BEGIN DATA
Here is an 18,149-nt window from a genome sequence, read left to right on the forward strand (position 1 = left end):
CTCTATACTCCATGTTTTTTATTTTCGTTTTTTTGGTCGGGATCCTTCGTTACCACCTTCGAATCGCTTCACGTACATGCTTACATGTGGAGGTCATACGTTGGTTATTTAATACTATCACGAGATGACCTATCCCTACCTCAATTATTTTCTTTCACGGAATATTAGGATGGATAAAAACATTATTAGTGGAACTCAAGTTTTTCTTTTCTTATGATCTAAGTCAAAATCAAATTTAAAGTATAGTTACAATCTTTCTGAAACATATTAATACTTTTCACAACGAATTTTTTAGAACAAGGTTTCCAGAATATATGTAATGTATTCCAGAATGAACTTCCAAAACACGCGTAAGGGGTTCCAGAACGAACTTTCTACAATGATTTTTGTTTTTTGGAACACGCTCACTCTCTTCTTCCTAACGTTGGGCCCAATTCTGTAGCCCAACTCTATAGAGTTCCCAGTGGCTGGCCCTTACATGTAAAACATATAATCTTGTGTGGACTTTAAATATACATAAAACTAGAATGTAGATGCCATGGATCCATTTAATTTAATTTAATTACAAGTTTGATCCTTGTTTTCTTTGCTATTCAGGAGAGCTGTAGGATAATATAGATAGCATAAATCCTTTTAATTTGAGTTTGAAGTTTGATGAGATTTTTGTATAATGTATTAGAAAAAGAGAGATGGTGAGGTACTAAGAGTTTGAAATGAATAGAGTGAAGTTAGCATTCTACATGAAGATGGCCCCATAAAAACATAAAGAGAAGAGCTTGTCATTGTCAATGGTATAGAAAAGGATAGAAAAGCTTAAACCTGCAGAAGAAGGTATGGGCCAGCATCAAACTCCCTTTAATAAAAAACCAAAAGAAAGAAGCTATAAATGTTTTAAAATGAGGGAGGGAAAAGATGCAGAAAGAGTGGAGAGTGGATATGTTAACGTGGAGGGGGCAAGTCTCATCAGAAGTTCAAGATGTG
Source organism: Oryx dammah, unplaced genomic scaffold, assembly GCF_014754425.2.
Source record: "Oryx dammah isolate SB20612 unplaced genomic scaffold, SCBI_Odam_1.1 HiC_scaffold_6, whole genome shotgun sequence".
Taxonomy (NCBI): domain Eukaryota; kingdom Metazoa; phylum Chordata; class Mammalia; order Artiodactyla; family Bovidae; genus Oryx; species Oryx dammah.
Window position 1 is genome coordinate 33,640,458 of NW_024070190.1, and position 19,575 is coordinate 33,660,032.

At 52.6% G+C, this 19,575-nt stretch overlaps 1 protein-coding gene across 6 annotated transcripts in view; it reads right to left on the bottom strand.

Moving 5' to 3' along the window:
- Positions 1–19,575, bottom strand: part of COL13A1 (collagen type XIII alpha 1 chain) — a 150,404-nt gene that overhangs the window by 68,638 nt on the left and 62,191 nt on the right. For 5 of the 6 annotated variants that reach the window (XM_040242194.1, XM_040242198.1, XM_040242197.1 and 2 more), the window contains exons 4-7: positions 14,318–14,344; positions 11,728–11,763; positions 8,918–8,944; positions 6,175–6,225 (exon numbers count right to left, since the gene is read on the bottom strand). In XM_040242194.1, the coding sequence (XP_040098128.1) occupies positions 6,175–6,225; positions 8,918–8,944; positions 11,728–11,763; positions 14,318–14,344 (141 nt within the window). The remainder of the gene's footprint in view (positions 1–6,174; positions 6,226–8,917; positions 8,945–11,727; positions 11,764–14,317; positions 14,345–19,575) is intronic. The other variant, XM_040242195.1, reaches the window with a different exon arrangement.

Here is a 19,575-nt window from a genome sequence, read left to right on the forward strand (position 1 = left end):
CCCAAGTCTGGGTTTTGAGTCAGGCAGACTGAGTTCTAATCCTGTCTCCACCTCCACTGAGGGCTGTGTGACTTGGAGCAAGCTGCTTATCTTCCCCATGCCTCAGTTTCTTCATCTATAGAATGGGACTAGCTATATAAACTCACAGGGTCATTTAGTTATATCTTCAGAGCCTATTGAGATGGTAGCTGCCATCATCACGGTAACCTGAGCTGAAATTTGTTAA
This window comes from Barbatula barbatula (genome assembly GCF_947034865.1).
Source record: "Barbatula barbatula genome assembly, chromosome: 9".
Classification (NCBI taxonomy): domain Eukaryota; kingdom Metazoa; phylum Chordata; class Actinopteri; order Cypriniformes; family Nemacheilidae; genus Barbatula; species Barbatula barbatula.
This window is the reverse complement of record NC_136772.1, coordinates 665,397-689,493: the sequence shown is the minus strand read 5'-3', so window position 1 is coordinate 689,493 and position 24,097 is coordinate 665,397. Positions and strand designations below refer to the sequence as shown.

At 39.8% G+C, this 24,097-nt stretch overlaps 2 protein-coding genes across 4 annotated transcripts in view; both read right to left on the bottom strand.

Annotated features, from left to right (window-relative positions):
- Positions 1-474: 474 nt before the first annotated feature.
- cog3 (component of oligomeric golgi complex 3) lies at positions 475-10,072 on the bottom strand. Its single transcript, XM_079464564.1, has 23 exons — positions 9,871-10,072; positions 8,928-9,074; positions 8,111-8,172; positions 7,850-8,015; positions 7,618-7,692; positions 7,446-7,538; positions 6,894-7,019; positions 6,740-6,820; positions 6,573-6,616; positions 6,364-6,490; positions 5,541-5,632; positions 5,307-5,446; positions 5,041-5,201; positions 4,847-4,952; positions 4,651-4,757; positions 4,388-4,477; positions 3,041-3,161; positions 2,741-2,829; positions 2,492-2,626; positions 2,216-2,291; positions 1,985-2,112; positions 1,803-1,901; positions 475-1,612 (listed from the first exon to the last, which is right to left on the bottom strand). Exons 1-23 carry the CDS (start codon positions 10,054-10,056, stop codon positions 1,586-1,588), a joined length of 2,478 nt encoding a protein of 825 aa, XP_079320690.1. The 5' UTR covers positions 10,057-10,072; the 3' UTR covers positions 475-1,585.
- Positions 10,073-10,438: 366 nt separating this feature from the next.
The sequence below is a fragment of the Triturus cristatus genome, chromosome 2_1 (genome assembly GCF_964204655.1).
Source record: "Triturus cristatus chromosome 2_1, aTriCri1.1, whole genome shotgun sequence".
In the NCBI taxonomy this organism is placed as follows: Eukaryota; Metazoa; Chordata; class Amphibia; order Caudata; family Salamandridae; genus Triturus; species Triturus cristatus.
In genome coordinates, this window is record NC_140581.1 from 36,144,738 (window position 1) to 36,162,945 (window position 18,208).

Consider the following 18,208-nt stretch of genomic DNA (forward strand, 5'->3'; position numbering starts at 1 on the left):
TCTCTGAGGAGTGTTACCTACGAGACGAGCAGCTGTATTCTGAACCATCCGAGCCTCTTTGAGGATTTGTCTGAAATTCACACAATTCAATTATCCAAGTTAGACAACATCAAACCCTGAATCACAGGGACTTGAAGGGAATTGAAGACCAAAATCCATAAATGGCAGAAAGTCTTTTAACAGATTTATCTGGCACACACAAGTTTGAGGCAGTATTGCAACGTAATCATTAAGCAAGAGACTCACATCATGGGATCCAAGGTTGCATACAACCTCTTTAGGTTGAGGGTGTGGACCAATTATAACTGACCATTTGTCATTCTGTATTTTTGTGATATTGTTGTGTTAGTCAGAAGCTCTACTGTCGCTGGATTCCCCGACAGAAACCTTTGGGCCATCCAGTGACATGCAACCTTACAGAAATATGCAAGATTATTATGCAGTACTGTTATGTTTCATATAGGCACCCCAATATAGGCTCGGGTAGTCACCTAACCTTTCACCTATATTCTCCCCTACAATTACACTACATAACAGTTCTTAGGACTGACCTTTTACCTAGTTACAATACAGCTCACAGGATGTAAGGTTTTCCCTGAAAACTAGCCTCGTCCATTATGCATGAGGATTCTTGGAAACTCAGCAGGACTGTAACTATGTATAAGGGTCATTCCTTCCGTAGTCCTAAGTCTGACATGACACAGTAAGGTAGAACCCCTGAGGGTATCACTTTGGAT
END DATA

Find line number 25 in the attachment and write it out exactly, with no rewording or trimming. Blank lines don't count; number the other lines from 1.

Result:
Consider the following 18,208-nt stretch of genomic DNA (forward strand, 5'->3'; position numbering starts at 1 on the left):